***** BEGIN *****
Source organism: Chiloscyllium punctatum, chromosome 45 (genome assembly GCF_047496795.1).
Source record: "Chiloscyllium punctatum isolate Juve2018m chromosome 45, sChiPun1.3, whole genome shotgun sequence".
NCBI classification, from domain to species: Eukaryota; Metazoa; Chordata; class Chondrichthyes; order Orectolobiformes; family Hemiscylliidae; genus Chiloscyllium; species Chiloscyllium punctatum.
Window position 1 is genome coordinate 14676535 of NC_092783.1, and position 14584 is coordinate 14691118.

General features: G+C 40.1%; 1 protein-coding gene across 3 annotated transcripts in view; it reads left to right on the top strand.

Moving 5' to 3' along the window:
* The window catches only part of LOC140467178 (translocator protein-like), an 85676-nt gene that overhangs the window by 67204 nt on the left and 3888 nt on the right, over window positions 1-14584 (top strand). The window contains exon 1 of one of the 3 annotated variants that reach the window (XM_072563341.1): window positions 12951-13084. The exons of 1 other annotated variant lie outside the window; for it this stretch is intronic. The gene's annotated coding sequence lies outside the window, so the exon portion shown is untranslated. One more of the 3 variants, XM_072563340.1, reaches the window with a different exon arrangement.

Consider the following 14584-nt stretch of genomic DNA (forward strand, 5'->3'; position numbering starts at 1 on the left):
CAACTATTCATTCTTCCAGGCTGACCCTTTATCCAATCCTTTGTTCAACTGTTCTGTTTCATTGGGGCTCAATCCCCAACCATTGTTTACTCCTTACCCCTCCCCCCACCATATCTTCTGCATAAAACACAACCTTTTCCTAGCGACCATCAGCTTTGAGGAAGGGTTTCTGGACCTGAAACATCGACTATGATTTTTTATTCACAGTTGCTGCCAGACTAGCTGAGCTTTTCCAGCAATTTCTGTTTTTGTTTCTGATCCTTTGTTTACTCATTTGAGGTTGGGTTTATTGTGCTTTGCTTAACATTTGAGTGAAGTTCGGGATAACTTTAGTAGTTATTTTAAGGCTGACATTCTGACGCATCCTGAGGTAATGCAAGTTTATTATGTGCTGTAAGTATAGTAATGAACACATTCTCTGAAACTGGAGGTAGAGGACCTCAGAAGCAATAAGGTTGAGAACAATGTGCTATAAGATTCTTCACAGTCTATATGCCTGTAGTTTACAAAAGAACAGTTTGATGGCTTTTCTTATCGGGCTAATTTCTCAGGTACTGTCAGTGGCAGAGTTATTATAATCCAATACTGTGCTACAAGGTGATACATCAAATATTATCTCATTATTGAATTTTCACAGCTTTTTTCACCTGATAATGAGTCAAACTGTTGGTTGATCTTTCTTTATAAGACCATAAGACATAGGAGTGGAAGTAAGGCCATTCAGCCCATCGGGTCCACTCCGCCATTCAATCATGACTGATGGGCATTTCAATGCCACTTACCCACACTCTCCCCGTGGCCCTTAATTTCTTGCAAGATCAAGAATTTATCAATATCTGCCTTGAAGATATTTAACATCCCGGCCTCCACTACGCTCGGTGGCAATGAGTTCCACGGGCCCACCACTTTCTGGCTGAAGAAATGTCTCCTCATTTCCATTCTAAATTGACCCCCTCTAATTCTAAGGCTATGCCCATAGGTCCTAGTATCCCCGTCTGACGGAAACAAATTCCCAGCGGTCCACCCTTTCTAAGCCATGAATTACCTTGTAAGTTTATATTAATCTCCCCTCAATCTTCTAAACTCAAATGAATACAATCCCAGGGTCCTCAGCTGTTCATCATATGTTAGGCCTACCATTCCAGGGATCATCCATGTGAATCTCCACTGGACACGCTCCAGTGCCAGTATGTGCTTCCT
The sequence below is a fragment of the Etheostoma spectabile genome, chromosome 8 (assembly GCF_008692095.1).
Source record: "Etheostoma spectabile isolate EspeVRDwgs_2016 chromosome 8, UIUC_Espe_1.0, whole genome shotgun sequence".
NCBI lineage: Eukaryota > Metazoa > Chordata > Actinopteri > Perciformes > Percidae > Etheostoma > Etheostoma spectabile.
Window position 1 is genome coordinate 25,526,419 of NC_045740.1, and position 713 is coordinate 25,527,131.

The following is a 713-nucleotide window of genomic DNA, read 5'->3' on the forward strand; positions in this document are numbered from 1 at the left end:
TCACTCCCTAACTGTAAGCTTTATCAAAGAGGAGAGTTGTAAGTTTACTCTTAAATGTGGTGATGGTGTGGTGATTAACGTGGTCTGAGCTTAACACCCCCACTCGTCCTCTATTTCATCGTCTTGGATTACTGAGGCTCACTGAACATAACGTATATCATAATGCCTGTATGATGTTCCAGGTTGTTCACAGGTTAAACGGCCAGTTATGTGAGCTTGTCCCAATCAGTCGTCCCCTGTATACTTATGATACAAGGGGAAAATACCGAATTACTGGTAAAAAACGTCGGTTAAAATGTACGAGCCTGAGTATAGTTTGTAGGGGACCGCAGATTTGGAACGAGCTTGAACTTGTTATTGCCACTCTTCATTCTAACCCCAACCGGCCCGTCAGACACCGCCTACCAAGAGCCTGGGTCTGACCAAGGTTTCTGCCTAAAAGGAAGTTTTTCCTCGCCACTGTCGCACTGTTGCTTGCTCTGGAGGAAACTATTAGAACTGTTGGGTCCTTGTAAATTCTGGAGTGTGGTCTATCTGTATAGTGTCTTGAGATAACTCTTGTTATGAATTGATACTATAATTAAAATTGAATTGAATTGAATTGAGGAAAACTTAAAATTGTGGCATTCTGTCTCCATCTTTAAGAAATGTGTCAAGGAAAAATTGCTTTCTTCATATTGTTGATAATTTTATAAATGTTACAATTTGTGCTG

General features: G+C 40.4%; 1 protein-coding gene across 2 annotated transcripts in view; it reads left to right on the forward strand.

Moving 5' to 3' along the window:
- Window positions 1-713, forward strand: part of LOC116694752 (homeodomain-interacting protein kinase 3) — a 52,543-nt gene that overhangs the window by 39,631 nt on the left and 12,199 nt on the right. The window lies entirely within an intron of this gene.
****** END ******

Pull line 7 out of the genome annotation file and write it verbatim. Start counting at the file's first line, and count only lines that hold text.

* The window catches only part of LOC140467178 (translocator protein-like), an 85676-nt gene that overhangs the window by 67204 nt on the left and 3888 nt on the right, over window positions 1-14584 (top strand). The window contains exon 1 of one of the 3 annotated variants that reach the window (XM_072563341.1): window positions 12951-13084. The exons of 1 other annotated variant lie outside the window; for it this stretch is intronic. The gene's annotated coding sequence lies outside the window, so the exon portion shown is untranslated. One more of the 3 variants, XM_072563340.1, reaches the window with a different exon arrangement.